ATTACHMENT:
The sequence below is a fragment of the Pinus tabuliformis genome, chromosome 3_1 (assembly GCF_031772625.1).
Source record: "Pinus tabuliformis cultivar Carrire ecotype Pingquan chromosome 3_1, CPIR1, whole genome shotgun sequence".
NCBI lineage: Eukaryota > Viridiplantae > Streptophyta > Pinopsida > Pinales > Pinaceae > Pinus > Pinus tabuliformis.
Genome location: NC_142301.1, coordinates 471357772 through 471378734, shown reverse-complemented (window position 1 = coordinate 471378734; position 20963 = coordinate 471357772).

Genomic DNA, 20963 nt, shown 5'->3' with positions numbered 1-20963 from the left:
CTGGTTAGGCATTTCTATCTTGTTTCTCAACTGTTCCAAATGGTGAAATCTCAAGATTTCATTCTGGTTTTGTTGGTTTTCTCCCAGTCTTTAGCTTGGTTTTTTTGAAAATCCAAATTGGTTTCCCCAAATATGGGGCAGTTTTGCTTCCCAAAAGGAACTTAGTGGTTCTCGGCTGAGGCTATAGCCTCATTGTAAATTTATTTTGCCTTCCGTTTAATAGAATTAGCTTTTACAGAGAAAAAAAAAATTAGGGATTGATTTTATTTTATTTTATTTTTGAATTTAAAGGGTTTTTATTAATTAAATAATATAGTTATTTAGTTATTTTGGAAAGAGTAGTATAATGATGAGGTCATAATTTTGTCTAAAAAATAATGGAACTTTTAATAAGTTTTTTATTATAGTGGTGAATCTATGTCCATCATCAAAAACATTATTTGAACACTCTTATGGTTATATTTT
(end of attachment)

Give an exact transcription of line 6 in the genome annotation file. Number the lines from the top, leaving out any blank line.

CTGGTTAGGCATTTCTATCTTGTTTCTCAACTGTTCCAAATGGTGAAATCTCAAGATTTCATTCTGGTTTTGTTGGTTTTCTCCCAGTCTTTAGCTTGGTTTTTTTGAAAATCCAAATTGGTTTCCCCAAATATGGGGCAGTTTTGCTTCCCAAAAGGAACTTAGTGGTTCTCGGCTGAGGCTATAGCCTCATTGTAAATTTATTTTGCCTTCCGTTTAATAGAATTAGCTTTTACAGAGAAAAAAAAAATTAGGGATTGATTTTATTTTATTTTATTTTTGAATTTAAAGGGTTTTTATTAATTAAATAATATAGTTATTTAGTTATTTTGGAAAGAGTAGTATAATGATGAGGTCATAATTTTGTCTAAAAAATAATGGAACTTTTAATAAGTTTTTTATTATAGTGGTGAATCTATGTCCATCATCAAAAACATTATTTGAACACTCTTATGGTTATATTTT